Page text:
Edward Corgnati with his daughter, Virginia Aiello, and wife, Marilyn...

Edward Corgnati with his daughter, Virginia Aiello, and wife, Marilyn Corgnati. Credit: Alan Aiello

He was known as the $5 million man. It was a nickname Edward M. Corgnati earned in adulthood for his athletic prowess, which included strikeout records and perfect games.

"Dad excelled in many sports in high school, especially football and baseball. He actively played ball on many Suffolk County softball leagues and was a star pitcher," said daughter Virginia "Ginny" Aiello of Smithtown.

A longtime Smithtown resident, Corgnati died on April 20 of COVID-19-related complications. He was 90.

Corgnati was born at the outset of the Great Depression, on Nov. 12, 1929, in the small coal-mining town of Freeport, Pennsylvania. His family emigrated from Piedmont, Italy, and came to America as bakers, supplying bread to families in the town.

Corgnati would take a piece of his family business out to sea when he enlisted in the Navy during the Korean War, just shy of his 21st birthday.Aboard the USS Damato, he served as a baker and worked with ammunition.

He met the love of his life during his last month of enlistment.

"My dad was stationed in Bermuda and my mom was vacationing on the beach with her sister at that time. My dad passed by on a boat with friends and waved at my mom. She waved back and the rest was a whirlwind romance," Ginny said.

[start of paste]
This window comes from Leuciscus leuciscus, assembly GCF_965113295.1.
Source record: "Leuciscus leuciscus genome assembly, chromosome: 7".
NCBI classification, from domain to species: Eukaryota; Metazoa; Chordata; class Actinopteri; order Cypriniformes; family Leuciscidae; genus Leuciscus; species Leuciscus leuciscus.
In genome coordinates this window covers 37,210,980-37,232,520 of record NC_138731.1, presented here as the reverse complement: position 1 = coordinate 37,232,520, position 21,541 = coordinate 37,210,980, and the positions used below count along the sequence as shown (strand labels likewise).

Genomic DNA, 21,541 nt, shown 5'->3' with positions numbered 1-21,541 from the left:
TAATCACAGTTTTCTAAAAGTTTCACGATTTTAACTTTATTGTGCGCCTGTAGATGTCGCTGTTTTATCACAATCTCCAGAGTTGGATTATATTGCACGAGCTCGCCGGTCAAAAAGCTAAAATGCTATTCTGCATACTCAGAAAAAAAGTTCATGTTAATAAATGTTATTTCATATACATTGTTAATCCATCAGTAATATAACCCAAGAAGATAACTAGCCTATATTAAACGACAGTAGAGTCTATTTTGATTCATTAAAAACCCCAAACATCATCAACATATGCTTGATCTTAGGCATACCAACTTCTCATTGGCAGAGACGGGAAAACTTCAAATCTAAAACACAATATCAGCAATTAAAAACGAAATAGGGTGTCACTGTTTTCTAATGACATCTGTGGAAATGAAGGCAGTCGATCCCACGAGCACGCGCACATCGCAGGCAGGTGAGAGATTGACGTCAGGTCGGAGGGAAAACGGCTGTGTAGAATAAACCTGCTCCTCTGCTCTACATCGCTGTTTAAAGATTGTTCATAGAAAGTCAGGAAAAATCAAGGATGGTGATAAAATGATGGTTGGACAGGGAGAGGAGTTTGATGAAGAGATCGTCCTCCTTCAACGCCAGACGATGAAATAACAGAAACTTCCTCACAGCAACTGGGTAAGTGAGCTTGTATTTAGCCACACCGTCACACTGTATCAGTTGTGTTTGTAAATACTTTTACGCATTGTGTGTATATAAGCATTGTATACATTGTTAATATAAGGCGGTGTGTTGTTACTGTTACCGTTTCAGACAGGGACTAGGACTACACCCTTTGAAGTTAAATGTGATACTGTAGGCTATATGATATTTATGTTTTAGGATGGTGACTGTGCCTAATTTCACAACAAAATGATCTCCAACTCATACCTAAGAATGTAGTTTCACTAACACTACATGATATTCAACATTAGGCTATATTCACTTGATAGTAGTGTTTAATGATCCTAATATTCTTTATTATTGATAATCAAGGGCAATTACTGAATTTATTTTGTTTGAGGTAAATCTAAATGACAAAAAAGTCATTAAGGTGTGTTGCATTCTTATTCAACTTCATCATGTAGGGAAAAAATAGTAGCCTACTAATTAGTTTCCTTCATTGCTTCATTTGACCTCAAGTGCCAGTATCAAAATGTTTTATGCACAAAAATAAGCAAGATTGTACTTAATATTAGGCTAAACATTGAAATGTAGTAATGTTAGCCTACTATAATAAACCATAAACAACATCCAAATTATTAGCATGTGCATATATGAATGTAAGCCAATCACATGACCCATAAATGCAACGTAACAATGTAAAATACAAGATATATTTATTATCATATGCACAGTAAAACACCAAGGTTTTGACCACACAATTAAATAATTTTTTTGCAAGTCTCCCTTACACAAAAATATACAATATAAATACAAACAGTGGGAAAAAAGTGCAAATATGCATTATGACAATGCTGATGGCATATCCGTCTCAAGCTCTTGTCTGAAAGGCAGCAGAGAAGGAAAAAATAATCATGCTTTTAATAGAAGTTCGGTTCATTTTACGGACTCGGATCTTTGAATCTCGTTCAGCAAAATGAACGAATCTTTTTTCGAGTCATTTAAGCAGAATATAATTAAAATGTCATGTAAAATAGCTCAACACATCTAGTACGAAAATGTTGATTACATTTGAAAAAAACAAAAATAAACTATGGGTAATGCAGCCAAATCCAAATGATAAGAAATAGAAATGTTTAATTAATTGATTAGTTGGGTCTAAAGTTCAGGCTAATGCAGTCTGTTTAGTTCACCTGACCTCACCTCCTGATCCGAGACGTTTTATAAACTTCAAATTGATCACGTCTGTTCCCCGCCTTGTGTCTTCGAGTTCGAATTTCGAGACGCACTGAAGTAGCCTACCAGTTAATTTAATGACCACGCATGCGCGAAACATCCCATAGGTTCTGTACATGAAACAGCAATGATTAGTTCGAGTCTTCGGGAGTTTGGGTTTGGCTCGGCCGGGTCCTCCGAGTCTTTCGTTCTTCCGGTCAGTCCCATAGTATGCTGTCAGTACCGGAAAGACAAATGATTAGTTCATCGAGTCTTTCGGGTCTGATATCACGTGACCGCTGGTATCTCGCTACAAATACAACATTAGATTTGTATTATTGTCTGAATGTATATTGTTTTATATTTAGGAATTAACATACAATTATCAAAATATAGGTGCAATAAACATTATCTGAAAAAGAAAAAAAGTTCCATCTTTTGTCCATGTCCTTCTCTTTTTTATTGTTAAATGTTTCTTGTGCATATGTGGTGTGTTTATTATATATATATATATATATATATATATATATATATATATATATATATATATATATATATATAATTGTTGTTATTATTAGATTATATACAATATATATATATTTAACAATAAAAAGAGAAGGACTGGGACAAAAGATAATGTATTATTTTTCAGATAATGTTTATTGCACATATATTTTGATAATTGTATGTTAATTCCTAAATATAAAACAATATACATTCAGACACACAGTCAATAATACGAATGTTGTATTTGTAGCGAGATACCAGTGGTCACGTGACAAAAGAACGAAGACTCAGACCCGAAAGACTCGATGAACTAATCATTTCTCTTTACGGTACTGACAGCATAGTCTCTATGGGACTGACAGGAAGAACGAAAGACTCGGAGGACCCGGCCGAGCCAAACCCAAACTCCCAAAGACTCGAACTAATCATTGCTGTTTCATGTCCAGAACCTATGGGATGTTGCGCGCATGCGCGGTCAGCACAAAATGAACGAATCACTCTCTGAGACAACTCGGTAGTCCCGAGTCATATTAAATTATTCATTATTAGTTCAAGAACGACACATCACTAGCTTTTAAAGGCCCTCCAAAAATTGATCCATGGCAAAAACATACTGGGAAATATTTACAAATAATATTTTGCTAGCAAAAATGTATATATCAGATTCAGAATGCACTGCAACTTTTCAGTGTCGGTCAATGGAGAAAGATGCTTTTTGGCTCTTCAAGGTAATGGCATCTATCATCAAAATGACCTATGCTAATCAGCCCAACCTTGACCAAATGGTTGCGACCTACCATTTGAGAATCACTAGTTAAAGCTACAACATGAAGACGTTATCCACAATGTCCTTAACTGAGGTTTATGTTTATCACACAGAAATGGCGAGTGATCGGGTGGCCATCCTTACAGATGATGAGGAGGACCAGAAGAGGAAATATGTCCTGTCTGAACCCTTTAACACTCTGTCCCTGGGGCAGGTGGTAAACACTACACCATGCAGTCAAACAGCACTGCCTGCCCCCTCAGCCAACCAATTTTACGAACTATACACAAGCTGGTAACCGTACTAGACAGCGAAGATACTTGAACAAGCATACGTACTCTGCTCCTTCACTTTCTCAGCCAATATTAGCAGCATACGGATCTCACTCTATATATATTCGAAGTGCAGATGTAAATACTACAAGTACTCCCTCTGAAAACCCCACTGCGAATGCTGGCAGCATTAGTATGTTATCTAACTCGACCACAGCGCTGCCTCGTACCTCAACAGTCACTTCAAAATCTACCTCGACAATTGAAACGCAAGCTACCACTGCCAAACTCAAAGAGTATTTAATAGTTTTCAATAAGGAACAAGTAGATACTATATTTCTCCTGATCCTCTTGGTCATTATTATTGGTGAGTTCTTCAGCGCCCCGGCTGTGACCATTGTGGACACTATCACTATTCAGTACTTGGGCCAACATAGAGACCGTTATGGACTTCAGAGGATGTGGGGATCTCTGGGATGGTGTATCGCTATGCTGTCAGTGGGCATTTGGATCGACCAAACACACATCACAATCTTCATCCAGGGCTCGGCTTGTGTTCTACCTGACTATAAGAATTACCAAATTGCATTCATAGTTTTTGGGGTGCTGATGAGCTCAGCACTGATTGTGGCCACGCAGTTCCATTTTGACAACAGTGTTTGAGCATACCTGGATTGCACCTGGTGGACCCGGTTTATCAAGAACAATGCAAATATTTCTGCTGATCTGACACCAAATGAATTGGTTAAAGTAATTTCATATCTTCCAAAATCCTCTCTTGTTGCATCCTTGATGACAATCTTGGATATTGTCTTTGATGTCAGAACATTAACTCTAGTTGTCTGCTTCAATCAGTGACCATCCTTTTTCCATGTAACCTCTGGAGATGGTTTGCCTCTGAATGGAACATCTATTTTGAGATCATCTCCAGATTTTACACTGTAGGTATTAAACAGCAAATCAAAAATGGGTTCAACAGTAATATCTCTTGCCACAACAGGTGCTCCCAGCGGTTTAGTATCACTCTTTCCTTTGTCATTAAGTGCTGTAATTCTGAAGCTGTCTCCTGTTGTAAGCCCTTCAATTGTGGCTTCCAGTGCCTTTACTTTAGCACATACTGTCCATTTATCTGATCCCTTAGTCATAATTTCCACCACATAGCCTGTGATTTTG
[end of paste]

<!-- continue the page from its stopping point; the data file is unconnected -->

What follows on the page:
Corgnati and his wife, Marilyn, were married in Bayside two months after his naval discharge and celebrated more than 66 years of marriage, which included many return trips to Bermuda.

He began his police career in 1957 at the Port Authority, joining the Nassau County Police Department in 1962. He received numerous awards before retiring from the Second Precinct in 1982, working as an armored guard for another 10 years.

"He had a gift of making everyone feel at ease. He was always fair-minded, humble, kind, and he treated everyone as equals," Ginny said of the traits that served her father well as a police officer. "My favorite memory of my dad was a class trip in third grade to the Nassau County police headquarters. He showed up to surprise me and took us on the tour. I was so proud of him and so lucky to call him my dad."

Corgnati’s grandson, Daniel Aiello, has fond memories of his grandfather’s time as a brave man in blue.

"I remember him telling me a story of a break-in at a hamburger place. Pop was around the block and just missed the guy but noticed that he dropped a bag of cash by the register," recalls Daniel, of Smithtown. "Pop hid in the shadows because he knew the guy would come back and when he did, Pop tackled him and got the arrest."

Growing up, Daniel spent a great deal of time with Corgnati, especially at the ballfield and hockey rink. Corgnati was always there for advice and support.

"He came to all of my hockey games and always relished in my accomplishments. He was a larger-than-life person," Daniel said.

Corgnati was active in the Smithtown senior center and enjoyed boating, fishing and gardening. He grew sweet tomatoes and hand-delivered them to family and friends. Of all his accomplishments and endeavors, it was Corgnati’s family that made him proudest.

"My dad always said, ‘Love your family, take care of each other, and most of all, be kind to everyone,’" Ginny said. "I’m an only child, and he always told me, ‘You’re my legacy.’ He also loved my husband, Alan, like a son. He will live on in our hearts forever."

Besides his daughter and grandson, Corgnati is survived by his wife, Marilyn, and his great-granddaughters Abigail and Emma. A Mass and a celebration of his life will be held at a later date.

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